Sid, aka MyRegalBeagle, angles to become ‘Dog Mayor of Austin’

Instagram sensation vows to push for animal rights

Sid wants to be your new mayor, Austin.

If elected, the smooshy-eyed, butter-colored, basset-beagle-corgi-Lab mix known to more than 60,000 followers on Instagram as MyRegalBeagle promises to encourage the adoption of rescue animals, build awareness of no-kill shelters and promote things like dog walks and bacon.

Sure, we know there’s no official election to the office of dog mayor. Sid hopes to change that, and he wouldn’t be the first politician in the country to drink from a toilet.

San Francisco proclaimed a Chihuahua mix named Frida as mayor for a day last November. Stubbs the Cat, who once fell into a restaurant fryer that fortunately was switched off and cool, has served as honorary mayor of Talkeetna, Alaska, since 1997. Lajitas in West Texas has had a goat for a mayor.

“Austin needs a dog mayor. It’s the most dog-friendly city in the United States,” says Alex Hopes, Sid’s human.

Even Austin’s human mayor, Steve Adler, seems open to the idea of sharing his title with a mutt.

“Austin is a city that takes care of all of its residents, including our four-legged friends, so it’s natural for us to have an official dog mayor,” Adler said when asked about Sid’s chances. “But before we elect Sid, we’ll need to know his plan to keep Austin no-kill.”

As dog mayor, Sid vows to remind dog owners to pick up after their pets. He’d encourage dog-friendly businesses and push for more water bowls on sidewalks. He also hopes to lead a community dog walk.

“I want to have him be the voice of good,” Hopes says. “I feel he could really be the mascot for Austin.”

You may have seen Sid before. Besides Instagram, the mellow dog with a drowsy gaze and oversized paws has 46,000 followers on Vine and 50,000 followers on Facebook. He’s a regular at Zilker Park, and even appears briefly on a nationally televised commercial for Domino’s Pizza.

Hopes, who was living and attending college in Omaha, Nebraska, bought Sid for $50 on a whim in late 2010. He’d never had a dog, but tucked the six-week-old puppy into his coat and picked up supplies at a pet store. He started training the dog himself, with remarkable results.

“I’d tell him to sit and stay and I’d walk two city blocks away and he’d sit until I told him to come,” Hopes says.

Hopes, 27, moved with Sid to Austin in 2012 with no job lined up. He waited tables at Bess Bistro for eight months, then quit his job and purchased a camera he says he couldn’t afford. He learned how to use it, then started doing social media and marketing. Six months later, he had nine clients.

Hopes also grew obsessed with photographing Sid and quickly learned the pup made a very un-doglike model. He took photos and videos of Sid wearing sunglasses, politely holding a gooey wedge of pizza in his mouth, wearing a crown of red grapes on his head, perched on a mailbox and more, and, in 2012, created an Instagram account with the handle @MyRegalBeagle.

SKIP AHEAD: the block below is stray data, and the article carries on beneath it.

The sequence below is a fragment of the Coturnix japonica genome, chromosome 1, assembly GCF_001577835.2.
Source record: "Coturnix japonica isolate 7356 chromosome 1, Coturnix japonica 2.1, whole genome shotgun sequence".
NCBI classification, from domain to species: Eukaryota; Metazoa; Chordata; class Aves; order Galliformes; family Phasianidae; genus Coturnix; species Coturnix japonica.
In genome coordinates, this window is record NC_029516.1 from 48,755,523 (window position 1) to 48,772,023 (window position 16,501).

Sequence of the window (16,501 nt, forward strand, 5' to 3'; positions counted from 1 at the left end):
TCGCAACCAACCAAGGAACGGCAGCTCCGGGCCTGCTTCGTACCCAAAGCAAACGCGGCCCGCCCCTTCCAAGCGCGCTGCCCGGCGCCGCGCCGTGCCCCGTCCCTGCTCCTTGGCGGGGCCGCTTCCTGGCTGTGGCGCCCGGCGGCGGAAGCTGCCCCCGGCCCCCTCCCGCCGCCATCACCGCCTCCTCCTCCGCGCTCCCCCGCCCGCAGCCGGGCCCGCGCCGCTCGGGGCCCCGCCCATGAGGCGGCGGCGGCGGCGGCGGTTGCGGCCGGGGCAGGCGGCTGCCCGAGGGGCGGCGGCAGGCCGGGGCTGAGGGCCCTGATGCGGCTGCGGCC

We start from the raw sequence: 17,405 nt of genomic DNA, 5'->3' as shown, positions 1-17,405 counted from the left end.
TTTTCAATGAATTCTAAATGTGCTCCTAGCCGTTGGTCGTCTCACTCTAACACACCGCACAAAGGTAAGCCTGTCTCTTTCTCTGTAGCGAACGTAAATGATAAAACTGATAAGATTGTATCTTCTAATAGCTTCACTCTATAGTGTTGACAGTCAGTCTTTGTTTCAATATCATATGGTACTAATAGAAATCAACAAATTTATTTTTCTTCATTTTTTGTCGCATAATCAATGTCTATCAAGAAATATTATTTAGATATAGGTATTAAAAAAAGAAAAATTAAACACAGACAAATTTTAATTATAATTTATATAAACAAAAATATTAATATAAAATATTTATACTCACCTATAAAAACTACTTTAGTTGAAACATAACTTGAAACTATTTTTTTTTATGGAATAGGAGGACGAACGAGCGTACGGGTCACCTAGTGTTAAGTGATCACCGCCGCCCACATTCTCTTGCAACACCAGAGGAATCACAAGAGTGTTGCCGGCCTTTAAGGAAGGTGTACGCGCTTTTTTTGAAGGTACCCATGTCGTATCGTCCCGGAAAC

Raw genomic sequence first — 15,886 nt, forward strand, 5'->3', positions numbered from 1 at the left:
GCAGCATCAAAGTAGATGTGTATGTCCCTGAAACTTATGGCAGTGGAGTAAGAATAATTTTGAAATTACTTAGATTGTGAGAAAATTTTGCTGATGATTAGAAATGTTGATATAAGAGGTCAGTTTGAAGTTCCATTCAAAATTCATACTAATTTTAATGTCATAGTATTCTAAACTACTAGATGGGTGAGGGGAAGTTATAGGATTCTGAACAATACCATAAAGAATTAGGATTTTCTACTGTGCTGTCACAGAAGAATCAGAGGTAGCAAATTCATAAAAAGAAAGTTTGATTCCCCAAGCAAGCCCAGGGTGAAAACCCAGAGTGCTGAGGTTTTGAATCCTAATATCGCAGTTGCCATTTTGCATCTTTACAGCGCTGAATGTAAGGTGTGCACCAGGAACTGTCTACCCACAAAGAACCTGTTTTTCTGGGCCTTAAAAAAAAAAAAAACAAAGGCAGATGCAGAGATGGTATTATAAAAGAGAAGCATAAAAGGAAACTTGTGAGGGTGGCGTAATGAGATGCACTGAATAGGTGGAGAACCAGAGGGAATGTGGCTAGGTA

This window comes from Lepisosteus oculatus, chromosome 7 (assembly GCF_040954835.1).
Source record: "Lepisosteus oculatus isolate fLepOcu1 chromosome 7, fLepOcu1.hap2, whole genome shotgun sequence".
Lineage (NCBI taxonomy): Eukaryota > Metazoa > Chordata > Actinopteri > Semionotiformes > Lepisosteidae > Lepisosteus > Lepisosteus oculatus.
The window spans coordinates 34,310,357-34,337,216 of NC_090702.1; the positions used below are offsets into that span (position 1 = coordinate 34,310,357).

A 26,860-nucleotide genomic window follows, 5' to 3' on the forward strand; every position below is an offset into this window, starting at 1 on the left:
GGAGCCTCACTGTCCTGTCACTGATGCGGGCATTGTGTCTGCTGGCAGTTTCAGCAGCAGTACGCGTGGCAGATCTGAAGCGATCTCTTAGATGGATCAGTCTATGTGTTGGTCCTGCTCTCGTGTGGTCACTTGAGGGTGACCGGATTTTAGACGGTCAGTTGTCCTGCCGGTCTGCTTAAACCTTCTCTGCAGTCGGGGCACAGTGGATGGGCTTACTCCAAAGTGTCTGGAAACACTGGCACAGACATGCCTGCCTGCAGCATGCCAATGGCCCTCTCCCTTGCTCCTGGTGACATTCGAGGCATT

Sid seems impossibly well-behaved, posing with cheeseburgers, corn dogs, apples and kolaches between his lips and never eating any of it unless Hopes gives him the OK — but he’s not always as obedient with other people. He once ate 28 pizza rolls left unattended by Hopes’ roommate. Another time, he ate a doughnut burger from Gourdough’s.

Sid is neutered, and his hobbies include hiking, swimming, climbing, chasing his ball and sleeping. He lives in South Austin.

Hopes jokes that he’s living in Sid’s shadow. Sid is recognized during almost daily forays to Zilker Park and on streets all over Austin. A video of Sid with a slice of pizza dangling from his lips has gotten 50 million views from around the world.

But Sid’s story almost ended on a dark road one night in spring 2014.

Hopes had sold most of his belongings and made plans to move with Sid to Croatia, where he hoped to make a living doing marketing, photography and social media. He was busy loading his car late one night to move in with a friend for his last few weeks in Texas when he noticed Sid was missing.

He ran down the street, fearing the worst. That’s when he found Sid, crumpled and bleeding, in the middle of Cesar Chavez Street. A passerby gave him a ride to an emergency vet clinic, where vets told Hopes that Sid had broken four ribs, punctured his lungs, cut his spleen and herniated his diaphragm. They were unsure if he would survive.

Hopes was devastated, and didn’t know how he could afford Sid’s treatment. He turned to social media, where Sid’s followers rallied, donating about $10,000 to pay the vet bills. They also sent cookies to the vet staff. Sid, with a photo of Hopes taped within eyesight of his hospital kennel, pulled through.

Hopes gave up the idea of moving to Croatia. Instead, when Sid recovered enough, the two hit the road on an eight-month road trip. Sid hiked and swam and climbed and posed on fence posts. They explored West Texas, White Sands, Big Sur, San Francisco, Tahoe, Yosemite, Red Woods, Crater Lake, Portland, Seattle, Vancouver and Banff, fueling their joint love of adventure. When the two returned to Austin in February, the trip became the basis of a book called “Sidventures.”

But now Sid is ready to start his next big project, Hopes says. He’ll promote his mayoral campaign at the Sustainable Food Center’s Doggone it to Summer event on Oct. 31, where he’ll help judge the costume contest.

He’s looking for a running mate, too. Dogs can apply for the post by uploading a photo at

And stay tuned. We hear a kibble-eating opponent may be scheming a slander campaign against Sid.

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